Crossing the line from homeowner to landlord can happen faster than you'd think. Depending on how you use your property, regular homeowners insurance might not provide the protection you're looking for. Even though Esurance doesn't offer landlord insurance, we can still help you figure out when it could be a better fit for you.
choosing the right coverage for your home
Sorting out the homeowners vs. landlord insurance question depends a lot on your unique situation.
If you and your family live in the house but rent out a small section, such as a spare bedroom or attic space, regular homeowners insurance could very well be enough. Same goes if you accept an occasional short-term tenant for special events, such as conventions. The key is that there's a limited number of renters at any given time and that your home doesn't become a permanent rental property.
If you do plan on renting out a small section of your house, consider the benefits of having Esurance homeowners insurance. A standard policy includes fair rental income protection, which helps reimburse you for rent money you lose due to a covered loss such as a fire.
The role of landlord insurance
If you're moving out of your house but keeping it to be a full-time rental space, or buying a separate pad altogether for the same purpose, you'll likely need to buy landlord insurance.
By assuming the role of landlord, you open yourself up to a range of possible liability issues, especially regarding injuries to tenants or their guests, which a homeowners insurance policy likely won't cover.
If you're held responsible for others' medical expenses or ever taken to court over property damage or injuries, landlord insurance is the best option for safeguarding your hard-earned savings.
how accommodating: helpful tips for renting out your space
Whether you're opening your home to a tenant for the first time or simply want help licking those stressful landlord moments before they happen, here are some pointers to consider.
Nail the safety details
Make sure the rental area has its own smoke detector (or multiple if there's more than one room), fire extinguisher, and safely operating appliances.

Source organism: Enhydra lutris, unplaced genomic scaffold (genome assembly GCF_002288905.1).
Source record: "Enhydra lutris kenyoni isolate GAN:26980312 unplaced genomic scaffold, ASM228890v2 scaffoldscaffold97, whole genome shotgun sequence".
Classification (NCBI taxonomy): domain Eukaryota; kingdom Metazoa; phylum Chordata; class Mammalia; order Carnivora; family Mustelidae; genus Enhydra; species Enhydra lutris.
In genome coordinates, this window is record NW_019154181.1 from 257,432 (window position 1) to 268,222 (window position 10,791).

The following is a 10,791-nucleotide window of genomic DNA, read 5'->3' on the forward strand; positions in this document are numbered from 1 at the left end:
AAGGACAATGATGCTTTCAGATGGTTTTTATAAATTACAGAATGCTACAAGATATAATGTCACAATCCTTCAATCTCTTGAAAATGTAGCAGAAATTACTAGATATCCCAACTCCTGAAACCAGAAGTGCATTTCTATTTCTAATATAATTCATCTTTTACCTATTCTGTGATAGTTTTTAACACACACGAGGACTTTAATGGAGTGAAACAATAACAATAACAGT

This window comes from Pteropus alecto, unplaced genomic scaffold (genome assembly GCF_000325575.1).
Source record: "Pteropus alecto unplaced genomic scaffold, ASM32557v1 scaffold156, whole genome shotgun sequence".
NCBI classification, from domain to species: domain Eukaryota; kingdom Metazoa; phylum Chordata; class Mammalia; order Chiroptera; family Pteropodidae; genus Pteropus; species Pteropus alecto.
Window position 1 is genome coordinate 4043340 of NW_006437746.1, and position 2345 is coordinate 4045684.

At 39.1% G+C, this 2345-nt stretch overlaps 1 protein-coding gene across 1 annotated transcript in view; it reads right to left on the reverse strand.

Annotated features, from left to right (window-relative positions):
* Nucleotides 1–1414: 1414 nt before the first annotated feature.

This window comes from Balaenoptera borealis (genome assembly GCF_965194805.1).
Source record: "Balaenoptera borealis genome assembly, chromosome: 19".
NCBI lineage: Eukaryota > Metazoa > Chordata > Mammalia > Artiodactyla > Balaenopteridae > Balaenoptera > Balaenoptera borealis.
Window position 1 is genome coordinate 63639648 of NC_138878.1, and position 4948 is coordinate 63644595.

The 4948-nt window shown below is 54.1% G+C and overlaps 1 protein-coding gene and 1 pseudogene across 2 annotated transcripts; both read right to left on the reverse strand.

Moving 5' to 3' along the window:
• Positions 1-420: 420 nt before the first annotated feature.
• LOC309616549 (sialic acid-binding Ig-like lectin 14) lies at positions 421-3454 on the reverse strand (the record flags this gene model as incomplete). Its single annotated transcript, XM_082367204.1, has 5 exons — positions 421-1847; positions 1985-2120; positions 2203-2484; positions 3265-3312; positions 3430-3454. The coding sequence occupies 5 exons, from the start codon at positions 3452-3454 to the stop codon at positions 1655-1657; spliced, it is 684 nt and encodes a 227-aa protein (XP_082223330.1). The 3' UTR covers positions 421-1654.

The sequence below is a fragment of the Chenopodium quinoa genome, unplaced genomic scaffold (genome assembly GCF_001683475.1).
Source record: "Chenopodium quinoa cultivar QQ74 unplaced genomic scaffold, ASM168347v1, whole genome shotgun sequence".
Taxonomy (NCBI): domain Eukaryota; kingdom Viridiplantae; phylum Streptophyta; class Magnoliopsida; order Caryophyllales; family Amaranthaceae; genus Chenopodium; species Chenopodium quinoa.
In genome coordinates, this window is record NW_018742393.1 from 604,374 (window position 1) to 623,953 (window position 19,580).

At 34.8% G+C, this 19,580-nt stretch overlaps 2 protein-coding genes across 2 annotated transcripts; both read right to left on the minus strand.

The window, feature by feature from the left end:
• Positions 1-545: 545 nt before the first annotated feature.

Get to know potential tenants (at least a little)
Some landlords don't see faces, only credit scores. Don't be one of them.
While a prospective renter's financial security is an important factor, it's not the only one. Make a point of meeting applicants (if you can) to get a sense of their lifestyle and responsibility level. You'll have more peace of mind than just knowing the rent will be on time.
Inspect and clean the home before tenants move in
Taking care of any leaks, deep-cleaning carpets, and making other hospitable gestures could help you avoid complaints or even liability issues later on. Moreover, it just might inspire your tenants to treat the home with the same respect.
Get a lease
A handshake may sound like the simplest way to strike a deal, but trust us — you want a hard legal document. If you're not using a professional property management company, you can usually print basic rental papers through your state's government site.
Brush up on tenant rights
Who's in charge of replacing light bulbs and general wear and tear? Are you allowed to raise the rent? How does eviction work?
These sorts of key issues depend on the unique tenant rights in your area, so do your homework ahead of time to sidestep confusion down the road.
let your insurer know of your home rental plans
Don't forget the important step of alerting your insurer (as well as your mortgage company ) if you're renting out your house (or even just a room).
Although Esurance doesn't offer full-time landlord insurance, our agents are happy to answer any questions about your existing homeowners insurance policy. Give us a call at 1-800-ESURANCE (1-800-378-7262). We're here to help at these times.
Bundle home and auto insurance to save
If you already have Esurance car insurance, adding a homeowners policy could mean an easy discount.
12 questions to ask your landlord
On the other side of the renting coin? Here's what to ask your landlord before signing your lease to ensure smooth sailing.
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